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Persistent organic pollutant cycling in forests


Owing to their toxicity, persistence and capacity for long-range atmospheric transport, persistent organic pollutants (POPs) are internationally regulated. However, forests can uptake and sequester POPs from the atmosphere, acting as a filter as they are transported to the poles as part of the so-called grasshopper effect. In this Review, we summarize POP (and polyaromatic hydrocarbon) cycling and distribution in forests, and discuss the environmental factors that impact POP fates. Pollutants are taken up by foliage and transported to the forest floor, where they can be stored in the litter layer or leach further into the soil. Typically, soil organic carbon content, temperature and latitude are the most important factors influencing POP distribution and storage, with boreal and tropical forests accumulating the greatest POP concentrations. Forest fires and deforestation, however, threaten the ability of forests to sequester POPs, with the former also anticipated to increase production of POPs and polyaromatic hydrocarbons through combustion. In order to better estimate the burden of POPs in the environment, greater large-scale and long-term observations are required in all forests, particularly in tropical regions and the Southern Hemisphere.

Key points

  • The forest filter effect describes the uptake of atmospheric persistent organic pollutants (POPs) by foliage and their transport to the forest floor via litterfall, throughfall and the erosion of wax and particles.

  • The global forest can store more than 100 Gg of POPs, delaying their long-range atmospheric transport.

  • POP and polyaromatic hydrocarbon concentrations tend to be higher in European forest soils than on other continents.

  • Deforestation and afforestation caused by human activities and climate change can substantially influence the terrestrial stock of POPs.

  • International strategies and regional and/or global models of POP fate should consider the impacts of climate change and forest fires on POPs cycling.

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Fig. 1: Persistent organic pollutant cycling across scales.
Fig. 2: Persistent organic pollutant and polyaromatic hydrocarbon observations in forests globally.
Fig. 3: Foliar uptake of atmospheric persistent organic pollutants.
Fig. 4: Persistent organic pollutants and polyaromatic hydrocarbons in forest soils.
Fig. 5: Estimation of stocks and soil storage fluxes of persistent organic pollutants and polyaromatic hydrocarbons.


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This study was supported by the Strategic Priority Research Program of the Chinese Academy of Sciences, Pan-Third Pole Environment Study for a Green Silk Road (Pan-TPE) (XDA2004050202), the National Natural Science Foundation of China (41877490 and 41925032), the Second Tibetan Plateau Scientific Expedition and Research (STEP) programme (grant no. 2019QZKK0605) and the Youth Innovation Promotion Association of CAS (CAS2017098).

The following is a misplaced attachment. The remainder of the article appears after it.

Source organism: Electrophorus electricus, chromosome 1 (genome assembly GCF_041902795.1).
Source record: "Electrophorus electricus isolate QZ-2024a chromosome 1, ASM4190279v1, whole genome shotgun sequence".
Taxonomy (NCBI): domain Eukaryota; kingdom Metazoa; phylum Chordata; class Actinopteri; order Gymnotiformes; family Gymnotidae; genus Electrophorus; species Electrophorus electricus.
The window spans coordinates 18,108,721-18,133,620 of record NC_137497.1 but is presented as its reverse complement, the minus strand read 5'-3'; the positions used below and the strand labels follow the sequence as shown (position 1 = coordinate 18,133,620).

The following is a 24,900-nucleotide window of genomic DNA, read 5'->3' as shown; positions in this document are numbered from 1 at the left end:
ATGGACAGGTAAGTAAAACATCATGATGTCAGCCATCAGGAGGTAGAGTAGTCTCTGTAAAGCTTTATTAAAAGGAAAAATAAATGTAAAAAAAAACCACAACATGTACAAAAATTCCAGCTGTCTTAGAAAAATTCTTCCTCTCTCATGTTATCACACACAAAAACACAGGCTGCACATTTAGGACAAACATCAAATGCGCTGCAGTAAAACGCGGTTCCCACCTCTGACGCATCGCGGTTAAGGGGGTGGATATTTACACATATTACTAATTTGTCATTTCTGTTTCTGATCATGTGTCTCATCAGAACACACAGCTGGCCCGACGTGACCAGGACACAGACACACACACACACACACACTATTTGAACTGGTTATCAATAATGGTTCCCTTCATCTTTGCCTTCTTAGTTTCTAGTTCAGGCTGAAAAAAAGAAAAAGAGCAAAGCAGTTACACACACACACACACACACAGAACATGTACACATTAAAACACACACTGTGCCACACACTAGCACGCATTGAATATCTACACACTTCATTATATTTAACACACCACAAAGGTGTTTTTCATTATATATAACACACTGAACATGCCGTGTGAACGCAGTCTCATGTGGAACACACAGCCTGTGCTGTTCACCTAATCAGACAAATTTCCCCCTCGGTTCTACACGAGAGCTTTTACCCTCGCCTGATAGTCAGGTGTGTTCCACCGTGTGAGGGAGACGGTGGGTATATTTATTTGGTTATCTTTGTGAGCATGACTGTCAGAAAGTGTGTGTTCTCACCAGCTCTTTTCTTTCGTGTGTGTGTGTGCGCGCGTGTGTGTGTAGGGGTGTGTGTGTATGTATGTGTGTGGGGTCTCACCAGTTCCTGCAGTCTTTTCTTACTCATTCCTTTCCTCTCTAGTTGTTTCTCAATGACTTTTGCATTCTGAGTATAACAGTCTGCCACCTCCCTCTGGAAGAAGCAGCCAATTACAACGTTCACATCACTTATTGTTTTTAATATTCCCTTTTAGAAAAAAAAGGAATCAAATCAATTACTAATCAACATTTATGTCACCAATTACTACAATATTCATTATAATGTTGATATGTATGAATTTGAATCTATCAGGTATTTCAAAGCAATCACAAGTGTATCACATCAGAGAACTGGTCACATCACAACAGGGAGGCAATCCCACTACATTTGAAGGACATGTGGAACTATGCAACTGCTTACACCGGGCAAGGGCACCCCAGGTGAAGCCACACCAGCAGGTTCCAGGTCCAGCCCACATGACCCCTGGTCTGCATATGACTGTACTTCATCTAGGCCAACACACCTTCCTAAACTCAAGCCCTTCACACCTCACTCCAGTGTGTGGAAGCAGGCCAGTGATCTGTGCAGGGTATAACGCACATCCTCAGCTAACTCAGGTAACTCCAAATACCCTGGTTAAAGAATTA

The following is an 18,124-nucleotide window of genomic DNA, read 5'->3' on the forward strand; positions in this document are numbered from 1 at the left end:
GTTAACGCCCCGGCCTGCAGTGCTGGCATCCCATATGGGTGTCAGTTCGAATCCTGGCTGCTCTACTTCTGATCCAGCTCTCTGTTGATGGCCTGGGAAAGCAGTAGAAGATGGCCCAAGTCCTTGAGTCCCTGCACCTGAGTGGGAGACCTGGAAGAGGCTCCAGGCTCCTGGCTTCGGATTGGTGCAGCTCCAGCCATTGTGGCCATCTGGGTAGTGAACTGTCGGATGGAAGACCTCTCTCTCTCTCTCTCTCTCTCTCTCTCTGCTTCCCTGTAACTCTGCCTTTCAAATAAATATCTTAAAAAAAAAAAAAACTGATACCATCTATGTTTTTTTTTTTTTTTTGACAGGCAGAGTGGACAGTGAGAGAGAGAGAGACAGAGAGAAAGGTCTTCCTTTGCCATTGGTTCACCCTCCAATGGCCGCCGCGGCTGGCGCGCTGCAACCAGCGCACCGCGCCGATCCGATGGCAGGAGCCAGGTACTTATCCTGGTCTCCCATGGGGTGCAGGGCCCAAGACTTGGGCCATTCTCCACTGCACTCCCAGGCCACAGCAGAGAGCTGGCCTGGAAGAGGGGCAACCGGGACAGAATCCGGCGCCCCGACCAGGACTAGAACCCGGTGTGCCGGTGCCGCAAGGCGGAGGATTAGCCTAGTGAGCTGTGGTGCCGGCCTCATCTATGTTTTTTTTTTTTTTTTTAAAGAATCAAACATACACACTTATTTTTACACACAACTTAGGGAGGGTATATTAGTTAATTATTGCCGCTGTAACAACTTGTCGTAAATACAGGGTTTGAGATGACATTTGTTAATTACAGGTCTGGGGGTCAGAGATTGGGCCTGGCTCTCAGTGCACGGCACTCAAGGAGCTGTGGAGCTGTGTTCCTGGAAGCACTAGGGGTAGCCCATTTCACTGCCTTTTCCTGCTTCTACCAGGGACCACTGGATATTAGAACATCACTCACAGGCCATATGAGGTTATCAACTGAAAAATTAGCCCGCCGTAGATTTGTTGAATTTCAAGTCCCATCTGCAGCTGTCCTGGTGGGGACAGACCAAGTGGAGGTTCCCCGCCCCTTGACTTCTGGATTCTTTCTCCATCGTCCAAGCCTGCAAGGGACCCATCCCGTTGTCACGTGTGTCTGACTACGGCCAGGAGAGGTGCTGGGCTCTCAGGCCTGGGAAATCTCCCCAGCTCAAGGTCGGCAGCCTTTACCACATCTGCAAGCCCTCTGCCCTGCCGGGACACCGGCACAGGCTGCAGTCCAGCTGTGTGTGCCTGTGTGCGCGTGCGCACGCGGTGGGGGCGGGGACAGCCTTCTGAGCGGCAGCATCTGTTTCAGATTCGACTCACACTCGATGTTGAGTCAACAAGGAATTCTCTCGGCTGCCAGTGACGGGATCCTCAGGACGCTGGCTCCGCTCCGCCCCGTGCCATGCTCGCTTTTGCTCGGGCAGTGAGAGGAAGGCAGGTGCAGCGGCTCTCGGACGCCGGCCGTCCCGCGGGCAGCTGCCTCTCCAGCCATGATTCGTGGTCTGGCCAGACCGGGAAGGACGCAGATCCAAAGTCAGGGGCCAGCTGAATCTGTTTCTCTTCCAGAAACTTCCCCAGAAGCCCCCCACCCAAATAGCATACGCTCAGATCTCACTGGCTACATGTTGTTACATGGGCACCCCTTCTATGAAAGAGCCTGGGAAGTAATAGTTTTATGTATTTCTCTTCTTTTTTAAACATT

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P.G. and X.W. wrote and edited the manuscript. P.G., H.X., C.W. and X.W. substantially contributed to the design and discussion of content. P.G., Y.C. and L.G. collected the data for the article. All authors made substantial contributions to the discussion of content.

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Correspondence to Xiaoping Wang.

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Nature Reviews Earth & Environment thanks Kevin Jones and the other, anonymous, reviewer(s) for their contribution to the peer review of this work.

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The amount of accumulated substances in an organism will increase during the lifetime of the organism, owing to a faster rate of uptake than loss.

Forest floor

The organic layers (O-layer) of forest soil, which consists of shed and undecomposed vegetative parts (litter) above the soil surface.


The falling of leaves, twigs, barks or other parts of plants to the ground under the canopy.


The process of water (and substances in water) entering soil from the ground surface.

Gas-phase POPs

POPs usually detected in gas phase as opposed to aerosols; includes HCHs, DDT, HCB and PCBs with less than 4-Cl.


The pore on the epidermis of leaves and/or other organs of plants, which is one of the pathways of gas exchange between air and plants.


Octanol–air partition coefficient, which is the equilibrium ratio of the solute concentration in octanol (mass/volume) to the concentration in air (mass/volume); compounds with a high KOA are more lipophilic and less volatile.

Uptake velocities

The rates of POP uptake by leaves, which is calculated by dividing uptake fluxes by atmospheric concentrations.


The falling of rain drops after the foliage shed and then drop to the ground surface under the canopy.

Dry gaseous deposition

Direct deposition of gaseous pollutants from the air to the surface ground.


Octanol–water partition coefficient, which is the ratio of the solute concentration in octanol to the concentration in water at equilibrium; a high KOW (or logKOW) means high hydrophobicity or lipotropy.

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Gong, P., Xu, H., Wang, C. et al. Persistent organic pollutant cycling in forests. Nat Rev Earth Environ 2, 182–197 (2021).

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